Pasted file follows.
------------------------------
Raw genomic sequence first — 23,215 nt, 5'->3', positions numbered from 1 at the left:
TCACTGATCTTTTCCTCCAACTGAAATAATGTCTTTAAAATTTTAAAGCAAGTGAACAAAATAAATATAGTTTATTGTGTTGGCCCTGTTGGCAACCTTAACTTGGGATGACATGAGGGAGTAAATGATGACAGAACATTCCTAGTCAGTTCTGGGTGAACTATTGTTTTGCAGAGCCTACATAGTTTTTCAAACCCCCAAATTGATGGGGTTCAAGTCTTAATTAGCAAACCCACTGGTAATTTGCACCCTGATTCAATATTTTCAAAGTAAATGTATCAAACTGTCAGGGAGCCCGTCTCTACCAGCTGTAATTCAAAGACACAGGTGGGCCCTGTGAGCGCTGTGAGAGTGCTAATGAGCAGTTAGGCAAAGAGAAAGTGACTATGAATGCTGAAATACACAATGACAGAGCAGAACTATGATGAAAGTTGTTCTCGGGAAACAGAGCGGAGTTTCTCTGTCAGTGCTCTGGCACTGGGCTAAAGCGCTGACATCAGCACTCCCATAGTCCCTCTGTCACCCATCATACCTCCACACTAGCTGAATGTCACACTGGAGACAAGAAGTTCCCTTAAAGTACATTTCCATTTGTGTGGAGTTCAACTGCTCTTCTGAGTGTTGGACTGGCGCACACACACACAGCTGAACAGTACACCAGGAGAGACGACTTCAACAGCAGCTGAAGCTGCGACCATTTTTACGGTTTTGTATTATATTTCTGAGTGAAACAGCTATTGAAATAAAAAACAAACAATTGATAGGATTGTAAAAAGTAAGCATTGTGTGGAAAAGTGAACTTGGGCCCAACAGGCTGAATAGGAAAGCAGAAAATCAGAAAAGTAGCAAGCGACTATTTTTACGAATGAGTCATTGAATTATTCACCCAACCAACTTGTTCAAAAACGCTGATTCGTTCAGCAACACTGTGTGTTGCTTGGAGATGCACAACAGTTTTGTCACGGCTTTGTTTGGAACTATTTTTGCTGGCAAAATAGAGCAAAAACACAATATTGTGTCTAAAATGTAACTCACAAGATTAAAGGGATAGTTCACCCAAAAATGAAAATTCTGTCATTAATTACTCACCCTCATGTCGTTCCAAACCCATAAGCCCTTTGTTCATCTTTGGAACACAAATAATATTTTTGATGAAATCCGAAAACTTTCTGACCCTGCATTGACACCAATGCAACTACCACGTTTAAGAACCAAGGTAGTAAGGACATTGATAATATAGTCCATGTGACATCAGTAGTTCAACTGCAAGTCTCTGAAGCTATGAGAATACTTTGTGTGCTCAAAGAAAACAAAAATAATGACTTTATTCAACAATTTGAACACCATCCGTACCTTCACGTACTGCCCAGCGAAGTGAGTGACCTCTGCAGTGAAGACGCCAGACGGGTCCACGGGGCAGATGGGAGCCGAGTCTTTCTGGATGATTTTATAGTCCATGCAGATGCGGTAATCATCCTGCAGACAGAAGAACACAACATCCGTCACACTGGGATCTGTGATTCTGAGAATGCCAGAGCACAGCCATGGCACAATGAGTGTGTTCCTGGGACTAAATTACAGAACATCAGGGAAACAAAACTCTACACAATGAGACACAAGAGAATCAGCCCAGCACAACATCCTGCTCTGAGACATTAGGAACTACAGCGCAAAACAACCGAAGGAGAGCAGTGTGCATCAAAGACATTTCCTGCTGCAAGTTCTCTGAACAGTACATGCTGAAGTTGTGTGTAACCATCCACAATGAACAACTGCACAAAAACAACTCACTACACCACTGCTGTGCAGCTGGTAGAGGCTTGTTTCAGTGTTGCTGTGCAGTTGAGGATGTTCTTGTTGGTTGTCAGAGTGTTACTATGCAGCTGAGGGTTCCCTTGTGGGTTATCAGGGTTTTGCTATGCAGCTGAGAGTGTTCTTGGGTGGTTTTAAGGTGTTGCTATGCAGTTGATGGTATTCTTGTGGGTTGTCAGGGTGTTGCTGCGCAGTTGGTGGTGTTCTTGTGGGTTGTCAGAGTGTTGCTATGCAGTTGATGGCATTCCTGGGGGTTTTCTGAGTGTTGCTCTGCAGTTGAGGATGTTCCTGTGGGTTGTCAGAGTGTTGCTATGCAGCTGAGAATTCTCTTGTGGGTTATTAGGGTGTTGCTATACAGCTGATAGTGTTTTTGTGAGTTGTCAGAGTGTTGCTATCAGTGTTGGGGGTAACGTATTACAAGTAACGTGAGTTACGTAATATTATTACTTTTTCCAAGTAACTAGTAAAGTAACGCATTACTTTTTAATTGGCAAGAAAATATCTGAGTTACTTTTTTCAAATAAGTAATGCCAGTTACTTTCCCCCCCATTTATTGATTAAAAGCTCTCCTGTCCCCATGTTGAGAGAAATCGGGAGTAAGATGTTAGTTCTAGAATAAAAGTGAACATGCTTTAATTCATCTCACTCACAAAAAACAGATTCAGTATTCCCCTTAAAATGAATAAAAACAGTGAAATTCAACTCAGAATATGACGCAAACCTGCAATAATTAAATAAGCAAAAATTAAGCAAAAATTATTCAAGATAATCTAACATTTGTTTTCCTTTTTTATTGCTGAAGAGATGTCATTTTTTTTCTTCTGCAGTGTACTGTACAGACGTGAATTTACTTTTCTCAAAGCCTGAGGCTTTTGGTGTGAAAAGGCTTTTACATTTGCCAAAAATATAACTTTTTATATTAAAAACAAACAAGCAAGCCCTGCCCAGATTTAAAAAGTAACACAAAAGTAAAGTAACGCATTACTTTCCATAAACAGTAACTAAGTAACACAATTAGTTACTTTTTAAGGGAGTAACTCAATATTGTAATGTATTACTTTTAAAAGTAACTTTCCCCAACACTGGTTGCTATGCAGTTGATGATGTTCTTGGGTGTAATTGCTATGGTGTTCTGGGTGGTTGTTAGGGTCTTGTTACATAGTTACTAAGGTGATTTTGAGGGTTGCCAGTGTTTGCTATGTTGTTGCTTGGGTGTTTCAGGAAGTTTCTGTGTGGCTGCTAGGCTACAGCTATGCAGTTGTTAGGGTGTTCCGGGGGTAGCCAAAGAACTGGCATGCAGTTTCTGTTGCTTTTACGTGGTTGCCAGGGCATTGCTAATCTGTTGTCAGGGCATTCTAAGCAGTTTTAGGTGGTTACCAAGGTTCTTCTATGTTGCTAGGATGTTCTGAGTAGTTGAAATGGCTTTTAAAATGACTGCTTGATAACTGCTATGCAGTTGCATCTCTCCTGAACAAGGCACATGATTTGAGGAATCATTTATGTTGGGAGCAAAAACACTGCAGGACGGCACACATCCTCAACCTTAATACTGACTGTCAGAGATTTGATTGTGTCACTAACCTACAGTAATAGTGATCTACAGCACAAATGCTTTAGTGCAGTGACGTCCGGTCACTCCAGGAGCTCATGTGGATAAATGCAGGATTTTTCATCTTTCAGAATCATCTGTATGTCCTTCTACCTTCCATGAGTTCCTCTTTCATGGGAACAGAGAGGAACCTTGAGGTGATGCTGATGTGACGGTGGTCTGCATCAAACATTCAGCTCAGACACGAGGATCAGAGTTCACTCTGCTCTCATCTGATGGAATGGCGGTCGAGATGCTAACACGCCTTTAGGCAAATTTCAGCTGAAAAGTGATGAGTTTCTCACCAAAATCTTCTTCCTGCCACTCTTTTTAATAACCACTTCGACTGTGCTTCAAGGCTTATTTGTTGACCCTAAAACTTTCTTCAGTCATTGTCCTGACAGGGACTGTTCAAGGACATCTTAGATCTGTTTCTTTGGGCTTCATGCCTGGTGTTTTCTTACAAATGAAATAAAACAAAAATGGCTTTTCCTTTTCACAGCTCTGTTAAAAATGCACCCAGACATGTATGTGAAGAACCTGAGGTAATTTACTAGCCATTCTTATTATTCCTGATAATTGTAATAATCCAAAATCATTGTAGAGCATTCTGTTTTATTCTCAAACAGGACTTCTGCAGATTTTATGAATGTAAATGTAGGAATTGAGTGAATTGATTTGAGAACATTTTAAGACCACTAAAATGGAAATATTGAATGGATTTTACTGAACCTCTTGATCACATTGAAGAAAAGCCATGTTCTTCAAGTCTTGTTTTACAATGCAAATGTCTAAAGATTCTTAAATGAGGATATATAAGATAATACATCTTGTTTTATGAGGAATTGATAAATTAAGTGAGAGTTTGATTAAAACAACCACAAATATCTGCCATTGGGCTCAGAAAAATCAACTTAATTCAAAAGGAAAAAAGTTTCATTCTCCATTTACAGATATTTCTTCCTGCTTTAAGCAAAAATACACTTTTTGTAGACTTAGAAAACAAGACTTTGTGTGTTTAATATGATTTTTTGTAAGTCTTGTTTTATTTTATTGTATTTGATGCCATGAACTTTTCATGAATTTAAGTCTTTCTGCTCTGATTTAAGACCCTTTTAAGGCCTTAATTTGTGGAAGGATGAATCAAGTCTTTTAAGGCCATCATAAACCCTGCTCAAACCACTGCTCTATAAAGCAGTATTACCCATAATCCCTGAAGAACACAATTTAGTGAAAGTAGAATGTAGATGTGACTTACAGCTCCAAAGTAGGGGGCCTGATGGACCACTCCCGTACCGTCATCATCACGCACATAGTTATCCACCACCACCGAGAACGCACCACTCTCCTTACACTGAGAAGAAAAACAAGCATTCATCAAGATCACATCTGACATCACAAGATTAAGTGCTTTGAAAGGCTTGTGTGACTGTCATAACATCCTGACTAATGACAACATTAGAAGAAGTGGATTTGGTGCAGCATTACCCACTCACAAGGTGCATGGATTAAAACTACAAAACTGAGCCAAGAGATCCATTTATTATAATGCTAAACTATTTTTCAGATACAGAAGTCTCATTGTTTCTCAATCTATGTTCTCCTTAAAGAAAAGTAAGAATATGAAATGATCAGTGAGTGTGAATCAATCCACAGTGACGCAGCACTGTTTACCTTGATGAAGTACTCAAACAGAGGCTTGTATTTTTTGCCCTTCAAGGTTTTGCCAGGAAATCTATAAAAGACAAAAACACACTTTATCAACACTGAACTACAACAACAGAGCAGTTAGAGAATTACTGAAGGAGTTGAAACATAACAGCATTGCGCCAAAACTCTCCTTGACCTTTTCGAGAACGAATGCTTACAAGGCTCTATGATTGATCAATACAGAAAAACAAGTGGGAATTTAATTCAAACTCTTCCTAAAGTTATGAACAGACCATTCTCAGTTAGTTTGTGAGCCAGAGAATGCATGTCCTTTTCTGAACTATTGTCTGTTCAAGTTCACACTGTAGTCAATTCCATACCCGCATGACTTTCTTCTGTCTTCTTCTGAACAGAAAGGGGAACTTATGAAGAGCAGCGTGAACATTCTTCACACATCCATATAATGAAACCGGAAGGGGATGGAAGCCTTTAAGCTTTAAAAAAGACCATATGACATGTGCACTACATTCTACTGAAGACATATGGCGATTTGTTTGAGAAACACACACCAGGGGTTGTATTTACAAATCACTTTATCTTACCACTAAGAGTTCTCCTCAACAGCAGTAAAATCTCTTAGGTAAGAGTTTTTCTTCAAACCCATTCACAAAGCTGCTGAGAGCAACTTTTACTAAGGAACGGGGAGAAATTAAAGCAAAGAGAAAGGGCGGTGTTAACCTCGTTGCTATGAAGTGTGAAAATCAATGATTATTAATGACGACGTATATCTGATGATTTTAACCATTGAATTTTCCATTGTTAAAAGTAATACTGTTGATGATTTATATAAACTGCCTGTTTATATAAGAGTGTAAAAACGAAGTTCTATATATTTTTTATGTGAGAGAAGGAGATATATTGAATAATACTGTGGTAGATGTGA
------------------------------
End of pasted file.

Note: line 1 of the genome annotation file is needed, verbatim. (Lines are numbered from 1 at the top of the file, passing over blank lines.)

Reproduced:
Raw genomic sequence first — 23,215 nt, 5'->3', positions numbered from 1 at the left: